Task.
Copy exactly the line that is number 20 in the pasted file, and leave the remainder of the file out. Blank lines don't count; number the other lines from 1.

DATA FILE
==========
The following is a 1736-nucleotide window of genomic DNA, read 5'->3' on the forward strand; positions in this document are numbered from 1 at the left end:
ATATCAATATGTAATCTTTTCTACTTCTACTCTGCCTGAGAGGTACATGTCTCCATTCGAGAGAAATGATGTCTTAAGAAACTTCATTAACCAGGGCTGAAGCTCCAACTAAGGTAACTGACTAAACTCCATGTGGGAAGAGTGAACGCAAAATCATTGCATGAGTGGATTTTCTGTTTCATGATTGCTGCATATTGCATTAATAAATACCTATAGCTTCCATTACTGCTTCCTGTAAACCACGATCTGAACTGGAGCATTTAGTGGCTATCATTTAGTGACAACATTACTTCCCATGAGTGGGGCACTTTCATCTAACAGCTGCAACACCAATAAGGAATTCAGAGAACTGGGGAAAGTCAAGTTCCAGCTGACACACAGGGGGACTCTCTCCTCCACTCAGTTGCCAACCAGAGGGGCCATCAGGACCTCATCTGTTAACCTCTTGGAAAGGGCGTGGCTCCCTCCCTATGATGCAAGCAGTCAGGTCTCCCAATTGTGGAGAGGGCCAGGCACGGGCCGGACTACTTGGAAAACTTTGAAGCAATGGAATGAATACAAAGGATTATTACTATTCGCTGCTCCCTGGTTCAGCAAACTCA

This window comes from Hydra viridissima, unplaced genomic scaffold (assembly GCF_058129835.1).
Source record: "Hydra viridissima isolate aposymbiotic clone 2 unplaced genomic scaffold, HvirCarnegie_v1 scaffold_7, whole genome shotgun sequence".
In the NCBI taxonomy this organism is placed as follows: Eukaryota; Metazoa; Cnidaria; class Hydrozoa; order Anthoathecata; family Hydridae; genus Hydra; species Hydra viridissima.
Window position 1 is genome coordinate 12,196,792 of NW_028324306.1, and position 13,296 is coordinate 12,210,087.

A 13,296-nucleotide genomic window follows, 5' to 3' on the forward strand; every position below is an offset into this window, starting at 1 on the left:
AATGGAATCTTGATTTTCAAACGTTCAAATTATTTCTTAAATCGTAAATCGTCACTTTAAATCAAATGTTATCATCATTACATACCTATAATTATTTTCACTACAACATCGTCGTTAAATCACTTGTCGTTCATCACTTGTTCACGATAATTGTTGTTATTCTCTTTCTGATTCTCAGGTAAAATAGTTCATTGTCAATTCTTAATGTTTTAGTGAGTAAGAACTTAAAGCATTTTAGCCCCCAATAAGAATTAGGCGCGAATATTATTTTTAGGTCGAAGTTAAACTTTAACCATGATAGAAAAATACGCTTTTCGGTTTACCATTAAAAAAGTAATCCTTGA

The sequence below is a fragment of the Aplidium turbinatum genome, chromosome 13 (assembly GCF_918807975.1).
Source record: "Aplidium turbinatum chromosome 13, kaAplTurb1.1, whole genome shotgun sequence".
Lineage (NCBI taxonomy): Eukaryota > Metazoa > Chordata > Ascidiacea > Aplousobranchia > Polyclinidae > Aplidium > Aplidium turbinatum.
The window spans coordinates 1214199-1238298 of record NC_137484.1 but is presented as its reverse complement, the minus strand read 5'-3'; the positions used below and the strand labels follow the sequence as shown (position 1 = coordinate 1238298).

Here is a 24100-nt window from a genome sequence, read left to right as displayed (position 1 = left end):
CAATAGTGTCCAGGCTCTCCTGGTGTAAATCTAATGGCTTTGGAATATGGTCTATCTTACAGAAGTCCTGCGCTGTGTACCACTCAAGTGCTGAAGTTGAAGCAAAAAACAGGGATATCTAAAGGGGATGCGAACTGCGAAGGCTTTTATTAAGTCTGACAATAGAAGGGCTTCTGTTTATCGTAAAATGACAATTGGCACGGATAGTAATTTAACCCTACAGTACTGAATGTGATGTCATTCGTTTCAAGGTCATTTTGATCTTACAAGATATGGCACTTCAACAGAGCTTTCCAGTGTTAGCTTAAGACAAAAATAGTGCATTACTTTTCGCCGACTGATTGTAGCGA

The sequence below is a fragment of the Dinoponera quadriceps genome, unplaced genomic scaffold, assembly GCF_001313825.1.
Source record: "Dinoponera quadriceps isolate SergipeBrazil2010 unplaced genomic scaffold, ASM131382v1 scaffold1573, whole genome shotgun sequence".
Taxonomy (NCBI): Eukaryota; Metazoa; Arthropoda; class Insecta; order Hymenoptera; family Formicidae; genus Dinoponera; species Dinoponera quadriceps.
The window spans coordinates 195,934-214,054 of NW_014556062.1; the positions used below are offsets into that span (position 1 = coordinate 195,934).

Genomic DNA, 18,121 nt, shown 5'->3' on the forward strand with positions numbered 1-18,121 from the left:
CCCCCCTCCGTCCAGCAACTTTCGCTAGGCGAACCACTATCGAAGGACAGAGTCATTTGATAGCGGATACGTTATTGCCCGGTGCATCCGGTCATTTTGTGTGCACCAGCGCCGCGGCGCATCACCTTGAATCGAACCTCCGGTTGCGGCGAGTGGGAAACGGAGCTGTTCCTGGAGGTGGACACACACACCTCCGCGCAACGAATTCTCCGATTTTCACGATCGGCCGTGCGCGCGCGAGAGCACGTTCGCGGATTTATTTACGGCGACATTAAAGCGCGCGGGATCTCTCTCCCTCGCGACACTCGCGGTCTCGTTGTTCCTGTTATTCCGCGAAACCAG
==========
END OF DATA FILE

CCCCCCTCCGTCCAGCAACTTTCGCTAGGCGAACCACTATCGAAGGACAGAGTCATTTGATAGCGGATACGTTATTGCCCGGTGCATCCGGTCATTTTGTGTGCACCAGCGCCGCGGCGCATCACCTTGAATCGAACCTCCGGTTGCGGCGAGTGGGAAACGGAGCTGTTCCTGGAGGTGGACACACACACCTCCGCGCAACGAATTCTCCGATTTTCACGATCGGCCGTGCGCGCGCGAGAGCACGTTCGCGGATTTATTTACGGCGACATTAAAGCGCGCGGGATCTCTCTCCCTCGCGACACTCGCGGTCTCGTTGTTCCTGTTATTCCGCGAAACCAG